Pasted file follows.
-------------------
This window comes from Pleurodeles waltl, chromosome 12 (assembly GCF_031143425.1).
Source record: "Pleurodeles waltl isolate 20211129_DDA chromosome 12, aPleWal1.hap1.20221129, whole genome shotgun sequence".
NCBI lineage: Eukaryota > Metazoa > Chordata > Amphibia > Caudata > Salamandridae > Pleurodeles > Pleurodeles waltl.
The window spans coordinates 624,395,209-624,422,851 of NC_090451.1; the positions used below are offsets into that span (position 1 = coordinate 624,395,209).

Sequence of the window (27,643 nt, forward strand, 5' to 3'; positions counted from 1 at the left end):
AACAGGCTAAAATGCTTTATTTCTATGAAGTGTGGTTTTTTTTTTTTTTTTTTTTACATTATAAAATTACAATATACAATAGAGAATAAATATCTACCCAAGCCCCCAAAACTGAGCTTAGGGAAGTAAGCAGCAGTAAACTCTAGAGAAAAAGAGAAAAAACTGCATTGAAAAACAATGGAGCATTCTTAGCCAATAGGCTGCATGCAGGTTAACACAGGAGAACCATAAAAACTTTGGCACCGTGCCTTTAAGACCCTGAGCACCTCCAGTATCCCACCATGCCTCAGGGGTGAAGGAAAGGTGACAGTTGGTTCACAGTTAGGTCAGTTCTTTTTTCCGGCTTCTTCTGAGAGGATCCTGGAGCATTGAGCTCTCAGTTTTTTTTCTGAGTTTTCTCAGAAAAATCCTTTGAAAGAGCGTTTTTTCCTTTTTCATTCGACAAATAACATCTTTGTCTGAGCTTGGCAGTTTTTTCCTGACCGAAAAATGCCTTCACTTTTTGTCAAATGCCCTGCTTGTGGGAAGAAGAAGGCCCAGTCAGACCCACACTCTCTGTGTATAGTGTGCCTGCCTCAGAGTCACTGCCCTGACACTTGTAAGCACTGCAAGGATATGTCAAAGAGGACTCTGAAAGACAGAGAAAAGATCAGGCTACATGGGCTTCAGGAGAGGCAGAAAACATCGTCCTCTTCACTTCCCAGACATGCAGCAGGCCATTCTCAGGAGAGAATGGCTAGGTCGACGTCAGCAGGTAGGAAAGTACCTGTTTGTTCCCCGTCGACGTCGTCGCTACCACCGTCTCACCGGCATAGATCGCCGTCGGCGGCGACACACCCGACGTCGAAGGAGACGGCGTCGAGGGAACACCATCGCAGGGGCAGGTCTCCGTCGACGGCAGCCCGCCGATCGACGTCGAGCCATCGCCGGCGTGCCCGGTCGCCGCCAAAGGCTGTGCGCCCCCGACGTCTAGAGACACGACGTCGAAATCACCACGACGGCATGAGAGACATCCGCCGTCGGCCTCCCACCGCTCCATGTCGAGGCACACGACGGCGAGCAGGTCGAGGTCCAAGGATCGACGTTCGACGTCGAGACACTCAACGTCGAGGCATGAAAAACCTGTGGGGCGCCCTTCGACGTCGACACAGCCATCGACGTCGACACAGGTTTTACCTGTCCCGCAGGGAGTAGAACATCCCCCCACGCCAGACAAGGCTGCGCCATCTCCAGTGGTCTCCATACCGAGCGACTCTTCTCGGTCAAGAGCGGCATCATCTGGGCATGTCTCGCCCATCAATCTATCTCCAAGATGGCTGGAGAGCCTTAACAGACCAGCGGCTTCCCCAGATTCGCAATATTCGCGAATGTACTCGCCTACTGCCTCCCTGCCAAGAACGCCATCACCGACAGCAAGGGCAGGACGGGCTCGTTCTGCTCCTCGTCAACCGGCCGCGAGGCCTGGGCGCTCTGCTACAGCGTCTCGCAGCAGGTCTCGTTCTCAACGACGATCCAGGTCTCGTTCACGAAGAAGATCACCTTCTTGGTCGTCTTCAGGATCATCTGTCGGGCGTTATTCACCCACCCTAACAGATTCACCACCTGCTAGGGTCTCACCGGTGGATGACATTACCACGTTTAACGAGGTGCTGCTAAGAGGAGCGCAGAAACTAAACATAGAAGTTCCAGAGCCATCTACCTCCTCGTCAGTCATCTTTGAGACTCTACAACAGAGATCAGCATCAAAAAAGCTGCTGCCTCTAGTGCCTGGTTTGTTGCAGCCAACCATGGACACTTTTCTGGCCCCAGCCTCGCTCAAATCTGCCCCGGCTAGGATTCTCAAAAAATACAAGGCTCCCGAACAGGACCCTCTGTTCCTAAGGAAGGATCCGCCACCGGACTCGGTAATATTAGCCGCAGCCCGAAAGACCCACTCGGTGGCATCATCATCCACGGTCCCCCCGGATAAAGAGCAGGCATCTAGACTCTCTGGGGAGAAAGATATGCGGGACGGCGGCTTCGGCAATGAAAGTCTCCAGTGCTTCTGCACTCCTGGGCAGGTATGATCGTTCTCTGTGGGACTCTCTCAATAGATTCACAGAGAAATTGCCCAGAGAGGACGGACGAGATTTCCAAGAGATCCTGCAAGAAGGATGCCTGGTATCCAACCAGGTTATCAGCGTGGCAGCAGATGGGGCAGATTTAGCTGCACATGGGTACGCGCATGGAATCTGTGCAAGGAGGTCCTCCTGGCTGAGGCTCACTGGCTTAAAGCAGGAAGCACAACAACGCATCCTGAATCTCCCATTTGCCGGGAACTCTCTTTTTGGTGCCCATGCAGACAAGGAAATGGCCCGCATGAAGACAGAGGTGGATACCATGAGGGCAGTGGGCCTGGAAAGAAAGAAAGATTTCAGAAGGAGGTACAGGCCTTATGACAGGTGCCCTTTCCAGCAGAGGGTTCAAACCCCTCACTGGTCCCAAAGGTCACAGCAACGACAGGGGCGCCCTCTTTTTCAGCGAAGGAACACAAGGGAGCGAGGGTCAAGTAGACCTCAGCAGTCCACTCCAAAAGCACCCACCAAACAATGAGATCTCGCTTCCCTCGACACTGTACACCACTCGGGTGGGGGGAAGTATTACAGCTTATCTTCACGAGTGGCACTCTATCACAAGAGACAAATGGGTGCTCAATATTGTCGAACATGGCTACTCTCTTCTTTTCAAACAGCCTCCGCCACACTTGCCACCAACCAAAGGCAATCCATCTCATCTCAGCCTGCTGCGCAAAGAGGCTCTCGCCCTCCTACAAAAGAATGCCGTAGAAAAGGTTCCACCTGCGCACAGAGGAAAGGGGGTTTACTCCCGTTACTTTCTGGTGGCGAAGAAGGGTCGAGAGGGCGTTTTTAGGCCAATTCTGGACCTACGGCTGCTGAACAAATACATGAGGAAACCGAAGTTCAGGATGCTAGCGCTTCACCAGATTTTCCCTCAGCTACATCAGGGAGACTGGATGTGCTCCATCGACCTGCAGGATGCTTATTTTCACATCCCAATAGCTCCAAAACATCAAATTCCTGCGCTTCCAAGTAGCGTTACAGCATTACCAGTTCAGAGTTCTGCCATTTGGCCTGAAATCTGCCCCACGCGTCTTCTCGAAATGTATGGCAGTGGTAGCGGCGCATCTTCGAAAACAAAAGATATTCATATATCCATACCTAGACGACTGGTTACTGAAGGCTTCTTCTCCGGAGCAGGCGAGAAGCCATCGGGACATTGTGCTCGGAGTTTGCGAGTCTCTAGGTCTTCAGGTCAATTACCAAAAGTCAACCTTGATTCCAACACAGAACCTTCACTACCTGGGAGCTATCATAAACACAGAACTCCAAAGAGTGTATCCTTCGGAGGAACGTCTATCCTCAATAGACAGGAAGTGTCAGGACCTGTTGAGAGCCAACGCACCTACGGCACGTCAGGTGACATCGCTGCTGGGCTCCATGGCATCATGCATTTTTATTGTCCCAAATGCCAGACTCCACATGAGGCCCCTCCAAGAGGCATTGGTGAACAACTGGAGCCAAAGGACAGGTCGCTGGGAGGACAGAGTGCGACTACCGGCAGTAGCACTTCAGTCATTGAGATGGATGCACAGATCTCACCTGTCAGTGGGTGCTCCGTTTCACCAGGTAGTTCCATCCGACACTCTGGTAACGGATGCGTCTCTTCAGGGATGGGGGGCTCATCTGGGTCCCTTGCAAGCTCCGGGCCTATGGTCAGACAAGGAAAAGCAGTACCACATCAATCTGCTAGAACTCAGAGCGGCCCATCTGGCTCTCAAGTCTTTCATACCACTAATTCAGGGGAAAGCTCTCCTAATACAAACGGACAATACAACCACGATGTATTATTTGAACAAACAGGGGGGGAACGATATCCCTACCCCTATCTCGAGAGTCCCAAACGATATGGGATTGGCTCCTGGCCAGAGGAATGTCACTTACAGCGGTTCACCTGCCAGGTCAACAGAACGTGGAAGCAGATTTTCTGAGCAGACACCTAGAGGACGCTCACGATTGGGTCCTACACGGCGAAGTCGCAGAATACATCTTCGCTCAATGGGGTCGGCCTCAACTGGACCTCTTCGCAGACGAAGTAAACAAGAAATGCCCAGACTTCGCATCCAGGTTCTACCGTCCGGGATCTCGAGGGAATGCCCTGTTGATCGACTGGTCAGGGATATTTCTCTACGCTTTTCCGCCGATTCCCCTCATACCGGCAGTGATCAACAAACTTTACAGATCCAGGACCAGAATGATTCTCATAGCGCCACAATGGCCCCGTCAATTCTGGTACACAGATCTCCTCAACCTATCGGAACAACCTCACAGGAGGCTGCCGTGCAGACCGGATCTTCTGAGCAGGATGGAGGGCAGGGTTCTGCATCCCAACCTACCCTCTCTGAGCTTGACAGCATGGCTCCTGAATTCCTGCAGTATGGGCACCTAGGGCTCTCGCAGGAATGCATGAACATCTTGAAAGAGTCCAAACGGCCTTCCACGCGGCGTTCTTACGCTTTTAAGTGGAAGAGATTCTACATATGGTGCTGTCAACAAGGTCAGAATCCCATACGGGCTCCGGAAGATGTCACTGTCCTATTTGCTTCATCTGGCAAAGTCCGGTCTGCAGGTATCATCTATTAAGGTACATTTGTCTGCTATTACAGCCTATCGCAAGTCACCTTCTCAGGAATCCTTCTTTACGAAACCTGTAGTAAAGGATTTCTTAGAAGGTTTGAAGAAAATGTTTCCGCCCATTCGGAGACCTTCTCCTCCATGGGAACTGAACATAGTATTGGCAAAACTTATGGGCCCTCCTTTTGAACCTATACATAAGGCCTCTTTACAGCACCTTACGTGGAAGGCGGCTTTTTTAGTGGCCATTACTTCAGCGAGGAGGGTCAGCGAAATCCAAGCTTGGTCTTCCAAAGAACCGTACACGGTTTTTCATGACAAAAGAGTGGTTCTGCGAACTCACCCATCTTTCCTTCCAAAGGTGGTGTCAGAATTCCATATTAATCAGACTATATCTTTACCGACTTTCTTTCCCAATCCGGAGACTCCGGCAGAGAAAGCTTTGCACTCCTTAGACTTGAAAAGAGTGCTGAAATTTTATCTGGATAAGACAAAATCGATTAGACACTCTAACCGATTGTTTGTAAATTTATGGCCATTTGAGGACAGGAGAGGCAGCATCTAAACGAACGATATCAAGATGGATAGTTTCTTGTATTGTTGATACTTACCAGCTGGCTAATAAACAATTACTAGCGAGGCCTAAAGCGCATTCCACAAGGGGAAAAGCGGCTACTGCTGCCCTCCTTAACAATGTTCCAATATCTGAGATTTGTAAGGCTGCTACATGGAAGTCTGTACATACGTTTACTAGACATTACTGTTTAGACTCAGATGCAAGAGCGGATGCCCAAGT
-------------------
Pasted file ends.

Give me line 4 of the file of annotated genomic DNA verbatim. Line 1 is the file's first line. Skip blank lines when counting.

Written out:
The window spans coordinates 624,395,209-624,422,851 of NC_090451.1; the positions used below are offsets into that span (position 1 = coordinate 624,395,209).